Adopt these 5 Habits for Better Colon Health

Adopt these 5 Habits for Better Colon Health

Health experts aren’t sure exactly what causes colorectal cancer. Many factors may play a part. These include a family history of the disease and your age. They have also yet to pinpoint how to prevent the cancer. But a recent study found that adopting five healthy habits may be the key.

Lowering your Risk In the journal BMC Medicine, researchers set out to test if a certain lifestyle pattern might lower a person’s risk for colorectal cancer. To do so, they first created a healthy lifestyle index. This index took into account five behaviors:

1. Staying at a healthy weight
2. Not smoking
3. Getting regular physical activity—at least 30 minutes of moderate exercise most or all days of the week
4. Limiting alcohol—no more than 2 drinks for men and 1 for women in a day
5. Eating a healthy diet—more fruits, vegetables and fish, but less red and processed meats

With this index in hand, researchers rated the lifestyles of more than 173,500 adults for 12 or more years. What did they find? Each healthy behavior that a person followed lowered his or her chance for colorectal cancer by 12%. Combining all five could amount to a 60% drop in risk for the disease.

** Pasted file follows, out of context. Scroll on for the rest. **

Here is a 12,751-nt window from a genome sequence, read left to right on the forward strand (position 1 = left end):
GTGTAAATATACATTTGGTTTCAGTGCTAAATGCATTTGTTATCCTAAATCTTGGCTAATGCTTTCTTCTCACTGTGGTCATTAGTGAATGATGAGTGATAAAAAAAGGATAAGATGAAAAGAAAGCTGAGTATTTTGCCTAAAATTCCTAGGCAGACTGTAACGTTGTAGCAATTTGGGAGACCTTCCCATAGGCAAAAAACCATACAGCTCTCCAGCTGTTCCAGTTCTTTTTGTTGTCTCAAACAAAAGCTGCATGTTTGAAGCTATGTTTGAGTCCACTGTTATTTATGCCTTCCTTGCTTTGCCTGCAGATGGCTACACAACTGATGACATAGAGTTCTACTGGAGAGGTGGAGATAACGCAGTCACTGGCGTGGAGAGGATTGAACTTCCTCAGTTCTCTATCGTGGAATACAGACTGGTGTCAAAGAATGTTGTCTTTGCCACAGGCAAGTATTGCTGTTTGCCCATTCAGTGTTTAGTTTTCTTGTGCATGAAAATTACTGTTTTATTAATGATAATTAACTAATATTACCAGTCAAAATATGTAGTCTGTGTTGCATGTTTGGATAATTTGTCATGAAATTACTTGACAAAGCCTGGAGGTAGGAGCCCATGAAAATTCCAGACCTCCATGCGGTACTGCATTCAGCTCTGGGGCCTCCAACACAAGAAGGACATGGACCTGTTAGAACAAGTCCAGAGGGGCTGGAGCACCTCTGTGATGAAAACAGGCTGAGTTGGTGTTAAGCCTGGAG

The Benefits Add Up
Many people struggle to keep up healthy habits. Nineteen percent of Americans still smoke. Eight out of ten people don’t exercise enough. And nearly one-third are overweight or obese. Yet, making just one lifestyle change may help. For instance, adding more fiber through fruit, vegetables and whole grains to your diet may lower your risk for colorectal cancer.

Need more incentive than that to strive for a healthy lifestyle? Consider this: You may also live longer. Past research has noted longer life spans in people who adopt healthy habits. Following three or more of them can add up to many more years. They can lower your chance for heart disease and other related conditions. Ongoing studies have also noted a drop in other types of cancer, such as those of the lung and breast, when people stop smoking or make other healthy changes.

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